SAN JOSE, Calif. – Mike Gama was convicted by a federal jury Tuesday of both possession with intent to distribute a kilogram or more of heroin and importation of a kilogram or more of heroin , United States Attorney Melinda Haag announced.
The jury found that Gama had knowingly participated in a scheme to import heroin into the United States from Mexico when he accepted delivery of a package containing more than a kilogram of heroin concealed within a wooden tortilla press, and that he had possessed that heroin with the intent to distribute it to someone else. The guilty verdict followed a one-week jury trial before U.S. District Court Judge Edward J. Davila.
Evidence at trial showed that on June 20, 2011, Gama, 23, of Mountain View, Calif., received a package shipped from an address in Michoacan, Mexico via the commercial shipping company, DHL Express. The DHL package, which was addressed to him personally, contained, among other things, a wooden tortilla press containing 1.07 kilograms of a black tar-like substance, which subsequent lab testing confirmed as Mexican black tar heroin. Gama signed for the package and a search warrant was executed immediately thereafter to recover the package containing the heroin.
The DHL package addressed to Gama containing the heroin was first intercepted by Customs and Border Protection officers inspecting international shipments arriving at the DHL hub in Cincinnati, Ohio. HSI agents in San Jose were alerted to the package and were prepared to seize the package and the heroin when it arrived in California.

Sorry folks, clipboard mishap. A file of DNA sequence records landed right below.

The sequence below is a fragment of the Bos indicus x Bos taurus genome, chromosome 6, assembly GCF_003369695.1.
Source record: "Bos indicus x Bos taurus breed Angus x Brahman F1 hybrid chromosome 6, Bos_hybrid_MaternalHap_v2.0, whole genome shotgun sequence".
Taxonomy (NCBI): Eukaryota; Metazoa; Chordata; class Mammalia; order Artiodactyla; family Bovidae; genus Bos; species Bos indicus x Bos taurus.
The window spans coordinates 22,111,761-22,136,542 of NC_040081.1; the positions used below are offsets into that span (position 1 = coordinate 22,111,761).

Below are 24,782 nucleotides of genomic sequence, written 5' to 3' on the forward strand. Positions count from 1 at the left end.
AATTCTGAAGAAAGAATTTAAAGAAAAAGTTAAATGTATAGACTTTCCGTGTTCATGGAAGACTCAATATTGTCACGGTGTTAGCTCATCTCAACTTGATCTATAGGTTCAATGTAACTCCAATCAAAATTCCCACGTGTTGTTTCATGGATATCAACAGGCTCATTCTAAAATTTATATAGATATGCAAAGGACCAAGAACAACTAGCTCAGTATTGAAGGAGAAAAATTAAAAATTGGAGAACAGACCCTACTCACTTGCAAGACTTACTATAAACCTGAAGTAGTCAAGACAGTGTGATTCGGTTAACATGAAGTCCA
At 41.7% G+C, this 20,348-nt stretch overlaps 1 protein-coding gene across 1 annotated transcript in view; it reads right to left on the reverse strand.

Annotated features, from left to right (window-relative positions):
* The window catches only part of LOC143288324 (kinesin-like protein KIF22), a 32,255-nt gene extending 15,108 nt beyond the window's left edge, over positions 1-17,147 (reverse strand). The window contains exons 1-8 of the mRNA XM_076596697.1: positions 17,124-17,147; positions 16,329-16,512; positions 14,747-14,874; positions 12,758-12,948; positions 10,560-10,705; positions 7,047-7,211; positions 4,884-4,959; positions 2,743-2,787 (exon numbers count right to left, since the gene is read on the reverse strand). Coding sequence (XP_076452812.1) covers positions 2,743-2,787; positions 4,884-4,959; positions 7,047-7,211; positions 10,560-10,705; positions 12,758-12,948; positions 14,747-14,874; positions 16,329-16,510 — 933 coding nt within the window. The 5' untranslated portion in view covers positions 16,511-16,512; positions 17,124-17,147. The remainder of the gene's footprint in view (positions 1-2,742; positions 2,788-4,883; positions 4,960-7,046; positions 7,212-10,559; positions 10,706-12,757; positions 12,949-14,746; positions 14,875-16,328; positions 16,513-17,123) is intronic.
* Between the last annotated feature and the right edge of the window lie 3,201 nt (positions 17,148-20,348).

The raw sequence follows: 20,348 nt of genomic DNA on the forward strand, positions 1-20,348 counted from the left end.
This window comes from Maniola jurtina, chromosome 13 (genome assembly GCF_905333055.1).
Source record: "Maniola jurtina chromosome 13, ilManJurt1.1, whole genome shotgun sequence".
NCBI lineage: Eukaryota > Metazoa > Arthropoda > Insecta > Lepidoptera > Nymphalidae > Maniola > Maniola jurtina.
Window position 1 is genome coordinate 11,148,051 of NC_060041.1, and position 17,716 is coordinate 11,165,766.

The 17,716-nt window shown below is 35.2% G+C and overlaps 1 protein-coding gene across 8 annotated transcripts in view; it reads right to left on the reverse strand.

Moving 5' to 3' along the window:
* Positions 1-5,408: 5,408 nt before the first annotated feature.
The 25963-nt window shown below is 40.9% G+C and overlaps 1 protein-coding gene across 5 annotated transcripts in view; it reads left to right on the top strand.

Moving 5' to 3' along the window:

Gama was indicted by a federal grand jury on July 6, 2011. He was charged with one count of possession with intent to distribute a kilogram or more of heroin and one count of importation of a kilogram or more of heroin.
Following the guilty verdict, Gama, who had been free on bond pending trial, was remanded immediately into the custody of the United States Marshal Service. Gama’s sentencing is scheduled for April 15, 2013, before United States District Court Judge Edward J. Davila in San Jose. The maximum statutory penalty for each count in violation of Title 21 of the United States Code, Sections 841 and 952 is life in prison, with a statutory mandatory minimum term of 10 years in prison, and a maximum fine of $10 million. However, any sentence following conviction would be imposed by the court after consideration of the U.S. Sentencing Guidelines and the federal statute governing the imposition of a sentence, 18 U.S.C. § 3553.
Gary G. Fry and Amie D. Rooney are the Assistant U.S. Attorneys who are prosecuting the case with the assistance of Tracey Andersen and Laurie Worthen. The prosecution is the result of an 18-month investigation by U.S. Immigration and Customs Enforcement, Homeland Security Investigations and Customs and Border Protection.